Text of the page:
3. Practice to boost your confidence
When you’re confident about your presentation, you’re likely to feel less anxious about talking in front of your laptop or computer camera.
Rehearsing your presentation multiple times before the actual presentation is one great way to ramp up your confidence.
The following steps are confidence boosters:
- Act out the entire presentation and don’t just gloss over the main points or mumble as you practice.
- Speak out loud and use gestures.
- Record yourself on camera, so you’ll know which parts you have trouble explaining, and you can make improvements during the actual presentation.
- Practice in the location where you’ll be presenting. For example, if you’re presenting from your home office, practice in advance in that room. Meanwhile, if you’re going to present virtually from a coworking space, rehearse in the exact location.
- Have a family member, colleague, or friend listen to you. Ask for their feedback. Let them ask questions, so you’ll get used to the Q and A portion of your presentation.
Finally, the Grand Valley State University Speech Lab recommends that you familiarize yourself with your presentation deck, including your visual aids and the sequence of the slides. By doing so, you’ll have an idea of what comes next, and you’ll feel more confident.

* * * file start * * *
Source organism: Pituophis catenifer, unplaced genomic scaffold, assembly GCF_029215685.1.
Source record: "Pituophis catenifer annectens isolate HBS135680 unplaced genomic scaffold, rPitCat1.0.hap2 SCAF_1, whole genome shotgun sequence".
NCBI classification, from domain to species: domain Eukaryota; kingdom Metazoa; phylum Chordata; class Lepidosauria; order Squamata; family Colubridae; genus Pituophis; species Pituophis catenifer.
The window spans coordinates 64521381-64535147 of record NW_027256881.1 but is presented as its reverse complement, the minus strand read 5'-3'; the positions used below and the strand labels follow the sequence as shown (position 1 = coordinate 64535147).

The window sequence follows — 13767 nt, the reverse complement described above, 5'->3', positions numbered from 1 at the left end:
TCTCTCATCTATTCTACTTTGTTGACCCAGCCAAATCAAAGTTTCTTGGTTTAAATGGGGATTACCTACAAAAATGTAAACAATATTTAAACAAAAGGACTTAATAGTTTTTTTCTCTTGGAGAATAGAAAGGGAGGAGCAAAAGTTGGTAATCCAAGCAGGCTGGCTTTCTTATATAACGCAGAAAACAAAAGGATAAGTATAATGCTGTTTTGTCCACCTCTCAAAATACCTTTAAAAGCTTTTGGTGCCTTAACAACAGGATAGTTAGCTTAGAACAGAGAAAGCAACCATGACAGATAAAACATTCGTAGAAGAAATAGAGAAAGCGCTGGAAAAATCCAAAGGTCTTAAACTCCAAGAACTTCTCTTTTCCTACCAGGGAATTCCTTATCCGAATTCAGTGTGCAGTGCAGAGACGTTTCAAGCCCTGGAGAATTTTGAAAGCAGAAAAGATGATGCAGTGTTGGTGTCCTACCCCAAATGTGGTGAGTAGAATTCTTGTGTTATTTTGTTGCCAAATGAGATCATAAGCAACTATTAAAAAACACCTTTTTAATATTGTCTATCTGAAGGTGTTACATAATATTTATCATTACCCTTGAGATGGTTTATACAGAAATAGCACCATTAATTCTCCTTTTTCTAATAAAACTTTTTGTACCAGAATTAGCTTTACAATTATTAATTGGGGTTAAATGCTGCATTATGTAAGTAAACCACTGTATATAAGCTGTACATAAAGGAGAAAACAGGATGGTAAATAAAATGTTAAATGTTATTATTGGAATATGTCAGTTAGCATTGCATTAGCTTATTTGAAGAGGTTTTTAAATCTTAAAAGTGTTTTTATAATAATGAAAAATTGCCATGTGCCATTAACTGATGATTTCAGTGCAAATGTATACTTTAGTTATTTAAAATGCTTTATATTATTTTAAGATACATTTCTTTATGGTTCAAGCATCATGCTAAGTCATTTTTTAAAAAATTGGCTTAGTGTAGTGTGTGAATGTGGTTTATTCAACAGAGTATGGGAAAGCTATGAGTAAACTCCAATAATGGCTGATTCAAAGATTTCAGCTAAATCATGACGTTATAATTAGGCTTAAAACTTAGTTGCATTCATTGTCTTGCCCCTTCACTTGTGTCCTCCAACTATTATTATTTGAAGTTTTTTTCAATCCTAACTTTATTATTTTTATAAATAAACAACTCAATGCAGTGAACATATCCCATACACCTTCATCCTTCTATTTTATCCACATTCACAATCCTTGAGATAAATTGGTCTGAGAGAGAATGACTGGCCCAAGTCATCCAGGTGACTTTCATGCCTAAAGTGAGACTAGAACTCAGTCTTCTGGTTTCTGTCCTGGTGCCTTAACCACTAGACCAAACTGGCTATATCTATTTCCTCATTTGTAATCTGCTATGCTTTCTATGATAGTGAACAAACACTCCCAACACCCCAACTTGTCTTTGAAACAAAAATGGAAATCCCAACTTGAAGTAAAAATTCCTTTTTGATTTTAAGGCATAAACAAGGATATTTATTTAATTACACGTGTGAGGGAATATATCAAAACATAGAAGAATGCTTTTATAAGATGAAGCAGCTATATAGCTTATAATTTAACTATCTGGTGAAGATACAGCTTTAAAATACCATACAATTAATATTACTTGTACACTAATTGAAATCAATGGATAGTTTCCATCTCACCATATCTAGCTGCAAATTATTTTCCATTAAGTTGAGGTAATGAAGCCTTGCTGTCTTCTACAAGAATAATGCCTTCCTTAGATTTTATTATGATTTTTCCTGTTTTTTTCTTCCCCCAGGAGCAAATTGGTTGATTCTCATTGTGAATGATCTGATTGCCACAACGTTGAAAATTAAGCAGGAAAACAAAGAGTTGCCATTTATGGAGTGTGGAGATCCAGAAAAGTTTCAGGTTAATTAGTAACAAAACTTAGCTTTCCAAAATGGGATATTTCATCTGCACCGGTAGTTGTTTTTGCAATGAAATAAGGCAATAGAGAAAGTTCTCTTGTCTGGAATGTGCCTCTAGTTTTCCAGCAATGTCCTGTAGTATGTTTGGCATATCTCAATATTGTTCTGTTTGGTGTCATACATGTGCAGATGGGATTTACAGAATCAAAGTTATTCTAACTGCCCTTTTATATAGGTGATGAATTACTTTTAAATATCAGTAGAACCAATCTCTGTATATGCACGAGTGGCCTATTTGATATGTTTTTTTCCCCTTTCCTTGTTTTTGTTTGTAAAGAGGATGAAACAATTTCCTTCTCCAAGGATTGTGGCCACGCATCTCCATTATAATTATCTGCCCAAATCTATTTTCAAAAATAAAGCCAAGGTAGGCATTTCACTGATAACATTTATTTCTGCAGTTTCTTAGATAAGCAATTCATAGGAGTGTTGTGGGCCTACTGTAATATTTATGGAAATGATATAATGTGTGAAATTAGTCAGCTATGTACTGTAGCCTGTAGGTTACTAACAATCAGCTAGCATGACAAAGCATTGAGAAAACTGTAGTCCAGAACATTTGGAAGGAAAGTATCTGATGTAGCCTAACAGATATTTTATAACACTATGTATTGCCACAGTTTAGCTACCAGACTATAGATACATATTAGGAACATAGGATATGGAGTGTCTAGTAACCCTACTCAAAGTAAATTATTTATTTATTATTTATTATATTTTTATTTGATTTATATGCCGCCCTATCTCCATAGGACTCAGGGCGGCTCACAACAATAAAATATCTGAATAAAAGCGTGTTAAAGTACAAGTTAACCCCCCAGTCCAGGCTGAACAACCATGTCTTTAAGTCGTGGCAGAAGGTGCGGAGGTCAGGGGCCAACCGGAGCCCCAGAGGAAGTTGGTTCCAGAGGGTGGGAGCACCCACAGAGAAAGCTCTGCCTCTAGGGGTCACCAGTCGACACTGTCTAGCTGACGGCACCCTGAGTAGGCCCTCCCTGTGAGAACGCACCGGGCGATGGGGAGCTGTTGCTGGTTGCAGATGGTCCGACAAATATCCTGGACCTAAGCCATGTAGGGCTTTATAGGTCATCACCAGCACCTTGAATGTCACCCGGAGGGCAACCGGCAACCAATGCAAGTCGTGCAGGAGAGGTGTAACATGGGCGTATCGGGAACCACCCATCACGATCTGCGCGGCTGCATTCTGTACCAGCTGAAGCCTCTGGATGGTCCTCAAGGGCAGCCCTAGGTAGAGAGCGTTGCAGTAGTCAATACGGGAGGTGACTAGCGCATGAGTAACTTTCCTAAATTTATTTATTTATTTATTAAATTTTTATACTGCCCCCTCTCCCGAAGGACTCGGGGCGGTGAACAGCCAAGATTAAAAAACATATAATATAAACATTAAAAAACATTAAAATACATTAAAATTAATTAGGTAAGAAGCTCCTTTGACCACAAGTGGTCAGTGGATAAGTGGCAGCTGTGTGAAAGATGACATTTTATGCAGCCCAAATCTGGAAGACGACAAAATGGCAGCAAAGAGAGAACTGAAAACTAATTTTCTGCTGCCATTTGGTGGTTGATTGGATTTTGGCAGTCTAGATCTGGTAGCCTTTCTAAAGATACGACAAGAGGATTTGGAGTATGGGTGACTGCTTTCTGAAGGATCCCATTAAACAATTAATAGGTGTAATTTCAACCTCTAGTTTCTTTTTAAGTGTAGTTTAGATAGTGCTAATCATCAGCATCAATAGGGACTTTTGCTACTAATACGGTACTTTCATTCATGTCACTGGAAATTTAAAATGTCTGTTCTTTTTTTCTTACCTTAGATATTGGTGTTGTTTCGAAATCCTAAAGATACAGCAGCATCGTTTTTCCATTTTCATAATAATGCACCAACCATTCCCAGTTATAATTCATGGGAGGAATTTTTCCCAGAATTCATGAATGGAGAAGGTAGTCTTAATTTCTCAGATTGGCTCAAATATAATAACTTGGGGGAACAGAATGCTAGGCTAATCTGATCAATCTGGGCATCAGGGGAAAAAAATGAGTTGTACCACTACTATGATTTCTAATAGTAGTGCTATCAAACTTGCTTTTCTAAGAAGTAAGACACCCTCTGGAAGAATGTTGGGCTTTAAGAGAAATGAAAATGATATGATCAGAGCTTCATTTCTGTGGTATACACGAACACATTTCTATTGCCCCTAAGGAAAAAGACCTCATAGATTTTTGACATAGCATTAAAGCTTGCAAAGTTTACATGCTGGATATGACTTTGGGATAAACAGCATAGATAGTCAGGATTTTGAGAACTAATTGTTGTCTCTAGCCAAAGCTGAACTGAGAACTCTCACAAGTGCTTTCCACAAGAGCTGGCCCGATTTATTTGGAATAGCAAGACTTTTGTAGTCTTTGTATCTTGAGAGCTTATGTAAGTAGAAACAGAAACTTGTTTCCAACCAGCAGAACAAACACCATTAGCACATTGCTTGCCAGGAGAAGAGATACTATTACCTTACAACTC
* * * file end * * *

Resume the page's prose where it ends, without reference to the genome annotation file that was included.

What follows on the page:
4. Tidy up your space
According to Professor Jeremy Bailenson, founding director of the Stanford Virtual Human Interaction Lab, video chats dramatically reduce physical mobility.
When you’re on the same spot and have less room to move, this can often result in Zoom fatigue. As a result, you feel more nervous and have a hard time relaxing.
For this reason, tidy up and declutter your video conferencing space in advance.
Get rid of food boxes, too many plants, books, toys, papers, and unused work equipment. If possible, take the kids and pets away from the area where you’ll be presenting.
Visual clutter is associated with increased cognitive overload. As a result, you’ll have a hard time concentrating on your presentation. When you have problems focusing, you’ll feel that you have less sense of control, resulting in anxiety.
5. Get used to looking at the camera
Let’s be honest, you can’t stop looking at your face and the rest of the participant’s face during Zoom presentations or when you’re hosting a webinar.
One good way to appear (and feel!) less anxious is to look at the camera instead when you’re talking. This tip helps you maintain eye contact with your audience despite the lack of physicality.
Get used to this presentation jitters hack by looking at the camera while you’re practicing.
Carol Kinsey Goman, Ph.D., executive coach and international keynote speaker, recommends that you lower your camera a little. By doing so, there’s no need for you to tilt your head back to gaze up at the camera.